"This is the concierge, monsieur. I apologize for this intrusion, but you have a visitor. He insists it is urgent."
Langdon still felt fuzzy. A visitor? His eyes focused now on a crumpled flyer on his bedside table.
THE AMERICAN UNIVERSITY OF PARIS
AN EVENING WITH ROBERT LANGDON
PROFESSOR OF RELIGIOUS SYMBOLOGY,
Langdon groaned. Tonight's lecture—a slide show about pagan symbolism hidden in the stones of Chartres Cathedral—had probably ruffled some conservative feathers in the audience. Most likely, some religious scholar had trailed him home to pick a fight.
"I'm sorry," Langdon said, "but I'm very tired and—"
"Mais, monsieur," the concierge pressed, lowering his voice to an urgent whisper. "Your guest is an important man."
Langdon had little doubt. His books on religious paintings and cult symbology had made him a reluctant celebrity in the art world, and last year Langdon's visibility had increased a hundredfold after his involvement in a widely publicized incident at the Vatican. Since then, the stream of selfimportant historians and art buffs arriving at his door had seemed never-ending.
"If you would be so kind," Langdon said, doing his best to remain polite, "could you take the man's name and number, and tell him I'll try to call him before I leave Paris on Tuesday? Thank you." He hung up before the concierge could protest.
Sitting up now, Langdon frowned at his bedside Guest Relations Handbook, whose cover boasted: SLEEP LIKE A BABY IN THE CITY OF LIGHTS. SLUMBER AT THE PARIS RITZ. He
turned and gazed tiredly into the full-length mirror across the room. The man staring back at him was a stranger—tousled and weary.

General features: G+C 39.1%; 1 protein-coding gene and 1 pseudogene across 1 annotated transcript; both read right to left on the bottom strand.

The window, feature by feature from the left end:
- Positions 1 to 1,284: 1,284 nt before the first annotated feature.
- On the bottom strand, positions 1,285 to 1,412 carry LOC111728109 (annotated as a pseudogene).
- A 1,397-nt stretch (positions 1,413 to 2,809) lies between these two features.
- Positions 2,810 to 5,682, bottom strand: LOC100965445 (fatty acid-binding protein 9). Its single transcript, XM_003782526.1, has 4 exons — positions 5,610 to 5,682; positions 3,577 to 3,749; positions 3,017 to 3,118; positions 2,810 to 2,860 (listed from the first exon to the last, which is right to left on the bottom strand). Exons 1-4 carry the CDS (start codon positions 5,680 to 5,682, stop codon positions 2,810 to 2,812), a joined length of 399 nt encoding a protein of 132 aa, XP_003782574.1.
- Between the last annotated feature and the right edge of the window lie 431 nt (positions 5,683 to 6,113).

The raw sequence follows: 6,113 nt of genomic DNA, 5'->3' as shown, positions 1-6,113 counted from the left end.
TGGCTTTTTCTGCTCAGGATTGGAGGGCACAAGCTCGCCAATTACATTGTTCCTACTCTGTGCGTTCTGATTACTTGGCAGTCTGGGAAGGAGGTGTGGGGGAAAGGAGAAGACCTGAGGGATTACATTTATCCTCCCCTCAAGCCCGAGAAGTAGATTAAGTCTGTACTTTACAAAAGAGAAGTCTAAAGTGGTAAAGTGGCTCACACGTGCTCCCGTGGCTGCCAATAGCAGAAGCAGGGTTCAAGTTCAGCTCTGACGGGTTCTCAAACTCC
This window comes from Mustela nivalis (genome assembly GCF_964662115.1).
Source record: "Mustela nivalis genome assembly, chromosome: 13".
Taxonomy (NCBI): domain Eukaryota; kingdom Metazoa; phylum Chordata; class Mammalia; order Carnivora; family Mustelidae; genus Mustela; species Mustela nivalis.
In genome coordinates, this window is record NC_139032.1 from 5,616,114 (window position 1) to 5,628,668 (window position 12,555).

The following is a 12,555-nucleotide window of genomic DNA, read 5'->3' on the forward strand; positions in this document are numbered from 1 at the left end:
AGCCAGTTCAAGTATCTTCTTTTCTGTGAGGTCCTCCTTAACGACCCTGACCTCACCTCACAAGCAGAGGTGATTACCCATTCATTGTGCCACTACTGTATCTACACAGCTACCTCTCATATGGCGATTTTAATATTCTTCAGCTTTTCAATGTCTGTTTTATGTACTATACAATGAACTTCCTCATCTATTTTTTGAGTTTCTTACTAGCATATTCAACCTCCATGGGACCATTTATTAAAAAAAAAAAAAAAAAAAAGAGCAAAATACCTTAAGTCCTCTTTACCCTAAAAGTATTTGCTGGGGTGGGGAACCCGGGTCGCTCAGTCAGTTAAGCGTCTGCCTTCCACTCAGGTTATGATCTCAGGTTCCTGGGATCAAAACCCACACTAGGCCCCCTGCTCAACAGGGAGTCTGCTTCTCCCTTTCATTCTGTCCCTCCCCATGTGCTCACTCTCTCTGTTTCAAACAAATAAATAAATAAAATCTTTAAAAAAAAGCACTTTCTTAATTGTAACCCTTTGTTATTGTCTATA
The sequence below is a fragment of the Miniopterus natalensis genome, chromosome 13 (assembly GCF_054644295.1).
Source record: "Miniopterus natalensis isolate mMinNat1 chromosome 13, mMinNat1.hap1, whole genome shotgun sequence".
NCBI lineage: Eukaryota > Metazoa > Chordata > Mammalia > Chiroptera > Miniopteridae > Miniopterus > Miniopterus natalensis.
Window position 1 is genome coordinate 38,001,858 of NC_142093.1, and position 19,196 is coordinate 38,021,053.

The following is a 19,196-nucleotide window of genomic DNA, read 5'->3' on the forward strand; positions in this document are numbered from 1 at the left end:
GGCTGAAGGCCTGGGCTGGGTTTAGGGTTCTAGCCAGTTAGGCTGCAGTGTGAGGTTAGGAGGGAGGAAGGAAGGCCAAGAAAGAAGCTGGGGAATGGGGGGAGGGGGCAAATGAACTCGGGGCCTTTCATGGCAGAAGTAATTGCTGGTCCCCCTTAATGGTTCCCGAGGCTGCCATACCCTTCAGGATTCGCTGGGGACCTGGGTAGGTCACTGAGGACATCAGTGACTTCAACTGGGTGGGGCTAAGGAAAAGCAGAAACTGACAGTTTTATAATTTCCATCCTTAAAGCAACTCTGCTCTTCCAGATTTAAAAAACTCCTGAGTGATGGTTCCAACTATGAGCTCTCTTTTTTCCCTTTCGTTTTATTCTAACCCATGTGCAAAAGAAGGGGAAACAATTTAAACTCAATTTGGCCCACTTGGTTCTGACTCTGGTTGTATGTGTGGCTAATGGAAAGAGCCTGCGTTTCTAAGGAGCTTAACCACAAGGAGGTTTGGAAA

You need a vacation, Robert.
The past year had taken a heavy toll on him, but he didn't appreciate seeing proof in the mirror. His usually sharp blue eyes looked hazy and drawn tonight. A dark stubble was shrouding his strong jaw and dimpled chin. Around his temples, the gray highlights were advancing, making their way deeper into his thicket of coarse black hair. Although his female colleagues insisted the gray only accentuated his bookish appeal, Langdon knew better.
If Boston Magazine could see me now.
Last month, much to Langdon's embarrassment, Boston Magazine had listed him as one of that city's top ten most intriguing people—a dubious honor that made him the brunt of endless ribbing by his Harvard colleagues. Tonight, three thousand miles from home, the accolade had resurfaced to haunt him at the lecture he had given.
"Ladies and gentlemen..." the hostess had announced to a full house at the American University of Paris's Pavilion Dauphine, "Our guest tonight needs no introduction. He is the author of numerous books: The Symbology of Secret Sects, The An of the Illuminati, The Lost Language of Ideograms, and when I say he wrote the book on Religious Iconology, I mean that quite literally. Many of you use his textbooks in class."
The students in the crowd nodded enthusiastically.